Just weeks after Emmanuel Macron took office last year, his team went over the French state’s most sensitive activities. What it found provided a wake-up call.

The team learned that the country’s intelligence agency — which, among other things, tracks French citizens for homegrown terrorism or anarchist activities — uses software from a CIA-backed startup. Its code is provided by Palantir Technologies Inc., a data-mining company that started out working for the Pentagon and the Central Intelligence Agency.

The use of U.S. technology deep inside the French state isn’t unusual, but for the tech-savvy team of the 40-year-old president, it was a sign that the country needs to make technological independence a top priority — a sentiment that’s become even more urgent after President Donald Trump called the European Union a “foe.”

“No French company was able to provide the work,” Laurent Nunez, the new chief of France’s domestic intelligence agency, told Bloomberg News in July on the sidelines of a conference to present a new anti-terrorism system. “Now we are working to foster a French or European offering. We’re looking toward an objective of launching a tool for all intelligence agencies. And many companies have stepped in.”

The push to find local solutions for mission-critical or sensitive operations is yet another departure from the assumption that the US and its technology would remain a constant ally to Europe.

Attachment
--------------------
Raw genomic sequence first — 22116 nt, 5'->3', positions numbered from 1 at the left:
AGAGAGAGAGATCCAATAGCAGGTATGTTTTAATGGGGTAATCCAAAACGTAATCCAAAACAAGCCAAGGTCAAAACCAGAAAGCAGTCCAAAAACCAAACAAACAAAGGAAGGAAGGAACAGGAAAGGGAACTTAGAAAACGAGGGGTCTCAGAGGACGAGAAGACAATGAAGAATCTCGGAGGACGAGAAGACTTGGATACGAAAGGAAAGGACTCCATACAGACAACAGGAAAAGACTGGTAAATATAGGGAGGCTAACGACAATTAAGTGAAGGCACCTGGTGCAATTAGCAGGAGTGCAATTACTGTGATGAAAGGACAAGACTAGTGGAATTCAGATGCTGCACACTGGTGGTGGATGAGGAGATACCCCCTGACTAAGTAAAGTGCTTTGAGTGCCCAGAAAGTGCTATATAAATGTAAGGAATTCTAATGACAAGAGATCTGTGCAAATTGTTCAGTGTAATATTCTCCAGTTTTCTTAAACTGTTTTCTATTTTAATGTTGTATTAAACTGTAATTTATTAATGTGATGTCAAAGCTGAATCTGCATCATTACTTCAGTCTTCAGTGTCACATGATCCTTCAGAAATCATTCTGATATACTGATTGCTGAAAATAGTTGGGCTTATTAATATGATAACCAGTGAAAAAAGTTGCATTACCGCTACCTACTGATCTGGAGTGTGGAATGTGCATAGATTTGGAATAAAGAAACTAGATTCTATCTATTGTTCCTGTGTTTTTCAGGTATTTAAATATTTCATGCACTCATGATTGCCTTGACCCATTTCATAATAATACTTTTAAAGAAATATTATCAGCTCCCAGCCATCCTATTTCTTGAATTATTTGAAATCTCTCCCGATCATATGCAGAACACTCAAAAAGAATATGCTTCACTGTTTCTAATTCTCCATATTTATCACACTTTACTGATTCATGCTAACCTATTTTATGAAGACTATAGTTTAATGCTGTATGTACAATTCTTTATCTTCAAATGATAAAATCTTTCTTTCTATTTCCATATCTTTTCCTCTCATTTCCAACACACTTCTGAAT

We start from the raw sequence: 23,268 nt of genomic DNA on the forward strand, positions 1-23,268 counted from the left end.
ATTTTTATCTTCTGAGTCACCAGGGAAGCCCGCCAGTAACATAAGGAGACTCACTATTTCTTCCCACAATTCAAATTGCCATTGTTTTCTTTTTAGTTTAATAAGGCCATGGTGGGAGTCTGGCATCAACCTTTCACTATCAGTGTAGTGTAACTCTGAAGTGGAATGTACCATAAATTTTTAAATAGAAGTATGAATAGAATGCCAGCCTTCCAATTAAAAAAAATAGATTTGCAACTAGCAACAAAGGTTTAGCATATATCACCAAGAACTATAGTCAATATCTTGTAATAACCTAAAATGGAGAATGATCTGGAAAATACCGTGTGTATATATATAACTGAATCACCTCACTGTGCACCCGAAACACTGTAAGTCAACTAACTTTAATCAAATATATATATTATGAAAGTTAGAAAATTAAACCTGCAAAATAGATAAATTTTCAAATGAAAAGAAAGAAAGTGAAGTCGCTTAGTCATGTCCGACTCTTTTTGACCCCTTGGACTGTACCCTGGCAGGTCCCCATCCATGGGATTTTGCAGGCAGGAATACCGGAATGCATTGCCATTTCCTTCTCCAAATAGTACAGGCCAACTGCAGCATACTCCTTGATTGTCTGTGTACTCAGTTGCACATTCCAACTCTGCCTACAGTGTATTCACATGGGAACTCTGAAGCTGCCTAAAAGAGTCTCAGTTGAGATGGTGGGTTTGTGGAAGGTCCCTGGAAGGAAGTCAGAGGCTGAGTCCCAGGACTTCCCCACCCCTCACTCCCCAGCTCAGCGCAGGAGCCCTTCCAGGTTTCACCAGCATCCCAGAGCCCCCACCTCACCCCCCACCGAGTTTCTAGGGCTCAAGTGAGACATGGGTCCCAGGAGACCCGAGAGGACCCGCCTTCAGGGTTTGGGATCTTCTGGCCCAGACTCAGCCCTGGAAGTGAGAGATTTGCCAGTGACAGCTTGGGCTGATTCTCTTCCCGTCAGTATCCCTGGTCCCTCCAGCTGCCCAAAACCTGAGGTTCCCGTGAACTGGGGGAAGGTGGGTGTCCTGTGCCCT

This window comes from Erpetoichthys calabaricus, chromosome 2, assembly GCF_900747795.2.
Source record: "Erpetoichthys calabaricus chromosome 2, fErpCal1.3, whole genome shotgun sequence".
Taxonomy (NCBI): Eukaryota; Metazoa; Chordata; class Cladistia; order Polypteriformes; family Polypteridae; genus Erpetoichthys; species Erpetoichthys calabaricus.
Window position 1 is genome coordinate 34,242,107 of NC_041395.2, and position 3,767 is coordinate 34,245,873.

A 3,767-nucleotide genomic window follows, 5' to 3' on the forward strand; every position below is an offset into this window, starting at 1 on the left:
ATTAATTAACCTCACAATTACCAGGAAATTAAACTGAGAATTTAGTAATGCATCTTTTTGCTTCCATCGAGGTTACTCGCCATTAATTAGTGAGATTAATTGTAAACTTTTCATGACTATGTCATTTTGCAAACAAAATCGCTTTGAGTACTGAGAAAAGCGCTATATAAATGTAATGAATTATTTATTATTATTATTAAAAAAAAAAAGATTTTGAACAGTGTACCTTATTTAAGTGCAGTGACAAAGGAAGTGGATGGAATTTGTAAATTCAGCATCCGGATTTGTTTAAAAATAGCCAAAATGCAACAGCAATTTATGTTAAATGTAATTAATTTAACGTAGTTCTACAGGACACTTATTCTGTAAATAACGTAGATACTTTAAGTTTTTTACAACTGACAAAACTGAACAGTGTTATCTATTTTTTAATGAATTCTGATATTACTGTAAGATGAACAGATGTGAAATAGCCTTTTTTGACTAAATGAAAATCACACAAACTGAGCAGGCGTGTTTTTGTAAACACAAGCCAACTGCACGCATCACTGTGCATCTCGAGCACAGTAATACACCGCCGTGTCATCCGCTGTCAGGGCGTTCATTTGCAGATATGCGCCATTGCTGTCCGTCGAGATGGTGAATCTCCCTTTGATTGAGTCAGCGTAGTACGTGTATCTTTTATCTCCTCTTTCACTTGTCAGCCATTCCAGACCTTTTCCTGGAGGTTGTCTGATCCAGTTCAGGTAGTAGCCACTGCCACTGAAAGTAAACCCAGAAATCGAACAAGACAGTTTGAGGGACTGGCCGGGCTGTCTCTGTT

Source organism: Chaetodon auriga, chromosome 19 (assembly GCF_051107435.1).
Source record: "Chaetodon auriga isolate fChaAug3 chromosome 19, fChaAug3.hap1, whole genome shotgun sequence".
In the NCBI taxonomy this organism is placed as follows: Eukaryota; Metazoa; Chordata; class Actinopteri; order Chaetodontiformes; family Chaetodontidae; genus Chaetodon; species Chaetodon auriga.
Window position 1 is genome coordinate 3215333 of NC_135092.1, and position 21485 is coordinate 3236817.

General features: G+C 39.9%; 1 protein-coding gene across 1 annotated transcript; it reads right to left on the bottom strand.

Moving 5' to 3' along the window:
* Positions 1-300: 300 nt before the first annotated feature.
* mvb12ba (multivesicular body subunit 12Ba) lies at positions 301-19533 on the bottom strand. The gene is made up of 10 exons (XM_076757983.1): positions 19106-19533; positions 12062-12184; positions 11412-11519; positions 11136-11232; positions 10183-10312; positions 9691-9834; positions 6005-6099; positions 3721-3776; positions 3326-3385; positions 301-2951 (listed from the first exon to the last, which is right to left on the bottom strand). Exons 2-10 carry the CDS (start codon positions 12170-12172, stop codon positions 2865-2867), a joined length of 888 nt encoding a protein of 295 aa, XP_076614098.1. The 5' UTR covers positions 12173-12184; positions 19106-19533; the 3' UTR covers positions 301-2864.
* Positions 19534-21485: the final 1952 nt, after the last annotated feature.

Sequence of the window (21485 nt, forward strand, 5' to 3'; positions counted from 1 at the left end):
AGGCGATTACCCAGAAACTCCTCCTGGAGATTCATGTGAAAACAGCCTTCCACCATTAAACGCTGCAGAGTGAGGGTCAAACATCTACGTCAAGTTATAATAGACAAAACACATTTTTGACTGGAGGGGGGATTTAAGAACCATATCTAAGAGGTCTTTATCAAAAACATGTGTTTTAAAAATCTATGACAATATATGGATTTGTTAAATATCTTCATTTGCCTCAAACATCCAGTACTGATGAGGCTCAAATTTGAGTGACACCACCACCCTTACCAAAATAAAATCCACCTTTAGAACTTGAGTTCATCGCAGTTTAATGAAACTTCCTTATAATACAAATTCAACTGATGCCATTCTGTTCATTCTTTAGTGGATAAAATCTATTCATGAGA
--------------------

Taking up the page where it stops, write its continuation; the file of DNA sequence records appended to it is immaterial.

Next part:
In a roundabout and painful way, Trump might actually be a help for European technology companies.
link to this extract

The YouTube stars heading for burnout: ‘the most fun job imaginable became deeply bleak’ • The Guardian

Simon Parkin:


For years, YouTubers have believed that they are loved most by their audience when they project a chirpy, grateful image. But what happens when the mask slips? This year there has been a wave of videos by prominent YouTubers talking about their burnout, chronic fatigue and depression. “This is all I ever wanted,” said Elle Mills, a 20-year-old Filipino-Canadian YouTuber in a (monetised) video entitled Burnt Out At 19, posted in May. “And why the fuck am I so unfucking unhappy? It doesn’t make any sense. You know what I mean? Because, like, this is literally my fucking dream. And I’m fucking so un-fucking-happy.”